Mercer, John (1791-1866). Blackburn chemist who invented mercerisation – a process giving cotton a silky, lustrous finish.
Metcalf, John (1717-1810). Known as Blind Jack of Knaresborough, he surveyed and constructed 185 miles of new roads in Lancashire and Yorkshire.
Miller, Patrick (1731-1815). Scottish steam pioneer who sailed a steamboat on the loch at his Dalwinston estate, near Dumfries, in 1788. The engine had been built by William Symington.
Montgolfier, Joseph (1740-1810) and Jacques (1745-1799). French brothers who built the world’s first man-carrying flying machine, a hot-air balloon, which carried two men to an altitude of 3,000 feet for more than seven miles in 1783.
Morse, Samuel (1791-1872). Demonstrated the electric telegraph in America in 1837, but it was six years before Congress paid him $30,000 to build a telegraph line between Washington and Baltimore. He also devised the Morse Code for use by telegraphists.
Murdock, William (1754-1839). Scottish engineer who anticipated Trevithick by building, in 1784, a model high-pressure steam engine that ran on wheels at Redruth in Cornwall, where he worked installing steam engines for Boulton and Watt. He experimented using coal gas for lighting, and in 1803 Boulton’s Soho Works in Birmingham were lighted in this manner.
Murray, Matthew (1765-1826). Newcastle-born engineer who came to the fore when Watt’s patents expired in 1800, producing lighter, more efficient steam engines which were later applied to railway engines and ships.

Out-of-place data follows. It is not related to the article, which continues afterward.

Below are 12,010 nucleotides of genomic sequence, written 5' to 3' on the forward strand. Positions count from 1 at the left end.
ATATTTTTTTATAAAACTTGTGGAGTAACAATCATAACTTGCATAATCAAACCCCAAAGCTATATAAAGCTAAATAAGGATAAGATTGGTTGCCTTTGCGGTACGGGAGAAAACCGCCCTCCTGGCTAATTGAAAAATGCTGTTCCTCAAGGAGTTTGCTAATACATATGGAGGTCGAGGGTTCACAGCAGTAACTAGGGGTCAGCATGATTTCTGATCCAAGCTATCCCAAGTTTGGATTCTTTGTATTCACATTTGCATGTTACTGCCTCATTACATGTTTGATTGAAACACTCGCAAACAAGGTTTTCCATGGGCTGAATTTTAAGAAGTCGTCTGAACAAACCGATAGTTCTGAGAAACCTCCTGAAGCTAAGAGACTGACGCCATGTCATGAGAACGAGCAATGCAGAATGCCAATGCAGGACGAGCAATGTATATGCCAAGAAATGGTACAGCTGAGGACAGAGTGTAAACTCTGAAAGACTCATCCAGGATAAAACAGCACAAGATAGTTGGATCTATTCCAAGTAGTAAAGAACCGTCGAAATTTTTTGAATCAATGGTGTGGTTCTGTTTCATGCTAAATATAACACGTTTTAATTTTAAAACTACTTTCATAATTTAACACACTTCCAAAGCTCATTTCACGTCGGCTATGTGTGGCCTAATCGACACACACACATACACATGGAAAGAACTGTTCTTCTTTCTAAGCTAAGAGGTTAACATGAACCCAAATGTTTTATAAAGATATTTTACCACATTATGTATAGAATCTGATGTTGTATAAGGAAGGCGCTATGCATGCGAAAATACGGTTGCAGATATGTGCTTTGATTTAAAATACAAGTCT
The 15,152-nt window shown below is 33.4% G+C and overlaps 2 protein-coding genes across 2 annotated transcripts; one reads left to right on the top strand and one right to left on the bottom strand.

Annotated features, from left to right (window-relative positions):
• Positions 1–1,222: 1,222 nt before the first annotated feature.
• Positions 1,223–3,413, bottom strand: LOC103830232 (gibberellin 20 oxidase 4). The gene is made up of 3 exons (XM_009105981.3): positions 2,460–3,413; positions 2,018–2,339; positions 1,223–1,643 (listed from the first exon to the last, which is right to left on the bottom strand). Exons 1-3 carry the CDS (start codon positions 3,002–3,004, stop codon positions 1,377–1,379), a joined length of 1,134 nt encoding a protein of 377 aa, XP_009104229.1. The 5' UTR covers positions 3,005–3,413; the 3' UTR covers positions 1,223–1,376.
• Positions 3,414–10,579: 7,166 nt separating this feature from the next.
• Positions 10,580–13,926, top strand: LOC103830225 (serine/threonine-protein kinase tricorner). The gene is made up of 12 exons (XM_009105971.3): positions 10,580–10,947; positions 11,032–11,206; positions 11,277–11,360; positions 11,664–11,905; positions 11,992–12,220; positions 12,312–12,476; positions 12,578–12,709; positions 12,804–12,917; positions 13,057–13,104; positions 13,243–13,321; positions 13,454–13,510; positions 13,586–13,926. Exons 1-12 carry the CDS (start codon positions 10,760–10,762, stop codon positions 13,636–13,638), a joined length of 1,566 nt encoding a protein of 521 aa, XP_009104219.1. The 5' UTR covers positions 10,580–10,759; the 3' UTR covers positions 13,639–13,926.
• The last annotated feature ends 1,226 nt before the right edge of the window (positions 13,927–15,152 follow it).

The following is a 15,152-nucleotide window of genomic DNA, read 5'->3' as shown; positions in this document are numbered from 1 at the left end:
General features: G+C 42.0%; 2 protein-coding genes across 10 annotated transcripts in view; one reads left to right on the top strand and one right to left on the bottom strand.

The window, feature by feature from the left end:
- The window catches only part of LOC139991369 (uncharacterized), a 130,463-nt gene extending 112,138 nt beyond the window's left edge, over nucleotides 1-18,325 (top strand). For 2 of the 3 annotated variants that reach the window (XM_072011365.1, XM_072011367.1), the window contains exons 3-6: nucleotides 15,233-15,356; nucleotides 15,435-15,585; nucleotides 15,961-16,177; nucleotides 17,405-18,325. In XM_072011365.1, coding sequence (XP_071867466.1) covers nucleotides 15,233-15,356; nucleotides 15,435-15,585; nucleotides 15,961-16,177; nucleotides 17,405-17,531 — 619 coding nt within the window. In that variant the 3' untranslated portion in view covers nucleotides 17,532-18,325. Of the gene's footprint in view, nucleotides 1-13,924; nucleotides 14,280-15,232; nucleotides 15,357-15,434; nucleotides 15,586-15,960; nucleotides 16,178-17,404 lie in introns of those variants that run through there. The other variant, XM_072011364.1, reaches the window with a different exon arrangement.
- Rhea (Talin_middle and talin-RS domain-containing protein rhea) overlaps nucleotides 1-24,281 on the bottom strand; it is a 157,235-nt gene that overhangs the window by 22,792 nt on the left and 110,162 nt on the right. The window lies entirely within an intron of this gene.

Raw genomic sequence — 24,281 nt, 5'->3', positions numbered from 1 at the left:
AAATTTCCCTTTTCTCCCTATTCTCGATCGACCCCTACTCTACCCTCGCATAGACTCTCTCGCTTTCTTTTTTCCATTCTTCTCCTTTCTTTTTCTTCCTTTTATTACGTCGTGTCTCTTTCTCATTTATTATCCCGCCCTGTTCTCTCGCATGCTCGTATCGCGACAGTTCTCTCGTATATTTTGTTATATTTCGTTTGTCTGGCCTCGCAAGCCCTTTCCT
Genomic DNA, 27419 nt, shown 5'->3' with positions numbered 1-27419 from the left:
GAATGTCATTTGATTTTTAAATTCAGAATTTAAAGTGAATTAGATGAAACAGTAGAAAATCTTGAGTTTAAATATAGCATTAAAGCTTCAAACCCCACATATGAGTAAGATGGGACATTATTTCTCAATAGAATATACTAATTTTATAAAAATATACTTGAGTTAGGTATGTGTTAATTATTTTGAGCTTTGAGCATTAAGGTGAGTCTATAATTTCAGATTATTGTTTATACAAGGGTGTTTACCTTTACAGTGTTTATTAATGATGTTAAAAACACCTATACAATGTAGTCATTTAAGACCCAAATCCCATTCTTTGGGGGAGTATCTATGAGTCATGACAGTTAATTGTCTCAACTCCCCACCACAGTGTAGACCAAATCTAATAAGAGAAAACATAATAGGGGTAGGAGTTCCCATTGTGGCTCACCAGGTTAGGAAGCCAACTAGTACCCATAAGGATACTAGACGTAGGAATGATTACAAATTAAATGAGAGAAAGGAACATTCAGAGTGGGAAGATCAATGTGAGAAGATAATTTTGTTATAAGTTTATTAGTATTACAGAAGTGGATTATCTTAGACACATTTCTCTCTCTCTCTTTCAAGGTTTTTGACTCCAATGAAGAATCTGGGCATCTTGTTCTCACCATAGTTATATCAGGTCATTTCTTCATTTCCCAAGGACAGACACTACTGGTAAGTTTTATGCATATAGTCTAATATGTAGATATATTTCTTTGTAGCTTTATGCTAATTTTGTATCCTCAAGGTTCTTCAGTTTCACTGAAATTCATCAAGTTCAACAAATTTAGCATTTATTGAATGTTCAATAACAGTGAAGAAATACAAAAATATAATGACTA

Napier, Robert (1791-1876). Scottish shipbuilder who manufactured the engines for early Cunard liners and ironclad warships.
Napoleon See Bonaparte, Napoleon.
Nasmyth, James (1808-90). Owner of a metal foundry at Patricroft, near Manchester, he designed a steam hammer in 1839, and after patenting it three years later, had it taken up by the Admiralty. He also invented a steam piledriver and a planing machine.
Neale, Edward Vansittart (1810-92). Barrister and reformer who founded the first co-operative store in London.
Neilson, James Beaumont (1792-1865). Perfected the hot-blast method of iron smelting in 1828, changing the shape of the industry.
Nelson, Horatio, Viscount Nelson (1758-1805). Britain’s most famous naval commander. Among his many notable victories were St Vincent (1796), Aboukir Bay (1798), Copenhagen (1801) and Trafalgar, where he met his death.